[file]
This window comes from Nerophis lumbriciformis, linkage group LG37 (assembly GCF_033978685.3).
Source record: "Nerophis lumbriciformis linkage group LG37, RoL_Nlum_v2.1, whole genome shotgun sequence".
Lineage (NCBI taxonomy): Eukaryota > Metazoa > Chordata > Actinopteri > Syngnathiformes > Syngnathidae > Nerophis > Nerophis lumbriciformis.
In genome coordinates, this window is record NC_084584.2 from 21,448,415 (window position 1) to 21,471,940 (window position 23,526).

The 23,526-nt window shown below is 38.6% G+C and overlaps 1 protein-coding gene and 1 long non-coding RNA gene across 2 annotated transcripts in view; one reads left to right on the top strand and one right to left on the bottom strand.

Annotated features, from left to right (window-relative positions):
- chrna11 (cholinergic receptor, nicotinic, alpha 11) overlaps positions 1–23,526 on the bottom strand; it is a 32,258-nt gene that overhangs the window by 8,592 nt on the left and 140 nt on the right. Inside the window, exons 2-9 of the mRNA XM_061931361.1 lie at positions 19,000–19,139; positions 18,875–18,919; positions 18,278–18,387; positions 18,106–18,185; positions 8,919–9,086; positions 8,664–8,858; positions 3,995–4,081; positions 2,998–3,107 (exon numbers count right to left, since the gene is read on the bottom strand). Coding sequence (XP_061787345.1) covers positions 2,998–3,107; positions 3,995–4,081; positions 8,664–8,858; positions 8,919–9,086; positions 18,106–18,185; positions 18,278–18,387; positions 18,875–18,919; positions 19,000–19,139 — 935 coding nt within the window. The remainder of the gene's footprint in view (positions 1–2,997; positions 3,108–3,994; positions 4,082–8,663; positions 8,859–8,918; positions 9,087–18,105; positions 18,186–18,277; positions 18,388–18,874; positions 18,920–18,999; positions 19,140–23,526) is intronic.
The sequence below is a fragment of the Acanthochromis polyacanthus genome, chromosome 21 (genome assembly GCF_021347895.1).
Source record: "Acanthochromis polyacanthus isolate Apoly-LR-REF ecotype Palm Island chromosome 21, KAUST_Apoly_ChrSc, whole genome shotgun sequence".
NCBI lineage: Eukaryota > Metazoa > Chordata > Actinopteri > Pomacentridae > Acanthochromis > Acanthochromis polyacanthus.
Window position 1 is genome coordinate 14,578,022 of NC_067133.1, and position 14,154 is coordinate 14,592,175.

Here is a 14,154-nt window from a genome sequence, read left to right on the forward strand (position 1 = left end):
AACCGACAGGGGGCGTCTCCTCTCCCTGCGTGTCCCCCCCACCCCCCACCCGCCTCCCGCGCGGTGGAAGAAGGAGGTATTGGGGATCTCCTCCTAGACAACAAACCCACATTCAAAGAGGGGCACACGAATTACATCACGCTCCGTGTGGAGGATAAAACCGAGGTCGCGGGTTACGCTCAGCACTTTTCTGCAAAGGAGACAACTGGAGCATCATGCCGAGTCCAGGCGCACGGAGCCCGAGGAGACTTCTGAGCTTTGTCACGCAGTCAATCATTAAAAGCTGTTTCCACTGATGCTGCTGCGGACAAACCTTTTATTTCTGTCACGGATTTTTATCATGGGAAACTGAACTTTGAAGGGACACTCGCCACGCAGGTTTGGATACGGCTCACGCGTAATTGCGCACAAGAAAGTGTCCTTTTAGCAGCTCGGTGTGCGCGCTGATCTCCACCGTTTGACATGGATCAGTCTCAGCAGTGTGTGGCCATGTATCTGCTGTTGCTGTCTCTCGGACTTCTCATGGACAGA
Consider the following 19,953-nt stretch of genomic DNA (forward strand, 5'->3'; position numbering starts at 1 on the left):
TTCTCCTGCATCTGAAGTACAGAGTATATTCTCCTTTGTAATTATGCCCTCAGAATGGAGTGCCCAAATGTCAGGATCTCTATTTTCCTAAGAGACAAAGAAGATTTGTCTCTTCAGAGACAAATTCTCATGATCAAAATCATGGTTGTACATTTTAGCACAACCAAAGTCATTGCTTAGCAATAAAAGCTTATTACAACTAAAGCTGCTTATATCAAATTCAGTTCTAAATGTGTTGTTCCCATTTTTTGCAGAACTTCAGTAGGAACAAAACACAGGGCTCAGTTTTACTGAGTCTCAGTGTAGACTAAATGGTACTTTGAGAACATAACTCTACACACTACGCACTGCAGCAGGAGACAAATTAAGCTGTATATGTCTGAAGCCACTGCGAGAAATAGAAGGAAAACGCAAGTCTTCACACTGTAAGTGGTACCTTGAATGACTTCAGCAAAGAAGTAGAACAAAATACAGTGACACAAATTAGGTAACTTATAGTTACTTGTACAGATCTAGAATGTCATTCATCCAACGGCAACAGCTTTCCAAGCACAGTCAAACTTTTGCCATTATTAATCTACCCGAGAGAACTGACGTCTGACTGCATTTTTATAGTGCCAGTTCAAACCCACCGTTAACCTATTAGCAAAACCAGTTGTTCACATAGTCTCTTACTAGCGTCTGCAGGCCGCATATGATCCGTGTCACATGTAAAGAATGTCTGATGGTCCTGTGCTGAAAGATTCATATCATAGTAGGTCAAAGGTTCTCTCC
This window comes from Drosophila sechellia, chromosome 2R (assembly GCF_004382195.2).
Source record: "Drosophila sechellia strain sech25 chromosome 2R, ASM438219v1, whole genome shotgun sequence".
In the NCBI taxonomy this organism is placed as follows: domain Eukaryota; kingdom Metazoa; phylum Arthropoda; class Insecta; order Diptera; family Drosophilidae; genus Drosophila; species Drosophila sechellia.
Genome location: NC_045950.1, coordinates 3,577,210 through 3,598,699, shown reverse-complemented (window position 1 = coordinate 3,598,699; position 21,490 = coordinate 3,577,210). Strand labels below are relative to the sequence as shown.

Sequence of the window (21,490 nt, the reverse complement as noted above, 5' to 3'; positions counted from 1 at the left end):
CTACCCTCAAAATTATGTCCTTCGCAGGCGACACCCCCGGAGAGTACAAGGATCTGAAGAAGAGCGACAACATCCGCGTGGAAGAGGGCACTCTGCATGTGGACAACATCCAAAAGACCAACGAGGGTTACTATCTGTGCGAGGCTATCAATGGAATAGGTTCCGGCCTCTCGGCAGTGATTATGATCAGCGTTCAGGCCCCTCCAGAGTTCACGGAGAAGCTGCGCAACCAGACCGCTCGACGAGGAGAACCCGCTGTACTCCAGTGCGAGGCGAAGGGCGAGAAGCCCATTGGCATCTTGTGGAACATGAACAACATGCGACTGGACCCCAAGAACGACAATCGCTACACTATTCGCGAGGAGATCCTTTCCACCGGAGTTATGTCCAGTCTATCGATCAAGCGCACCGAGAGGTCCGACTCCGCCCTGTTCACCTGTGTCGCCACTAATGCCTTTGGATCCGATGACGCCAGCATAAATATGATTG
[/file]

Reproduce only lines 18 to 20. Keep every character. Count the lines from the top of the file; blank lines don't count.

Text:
In the NCBI taxonomy this organism is placed as follows: domain Eukaryota; kingdom Metazoa; phylum Arthropoda; class Insecta; order Diptera; family Drosophilidae; genus Drosophila; species Drosophila sechellia.
Genome location: NC_045950.1, coordinates 3,577,210 through 3,598,699, shown reverse-complemented (window position 1 = coordinate 3,598,699; position 21,490 = coordinate 3,577,210). Strand labels below are relative to the sequence as shown.

Sequence of the window (21,490 nt, the reverse complement as noted above, 5' to 3'; positions counted from 1 at the left end):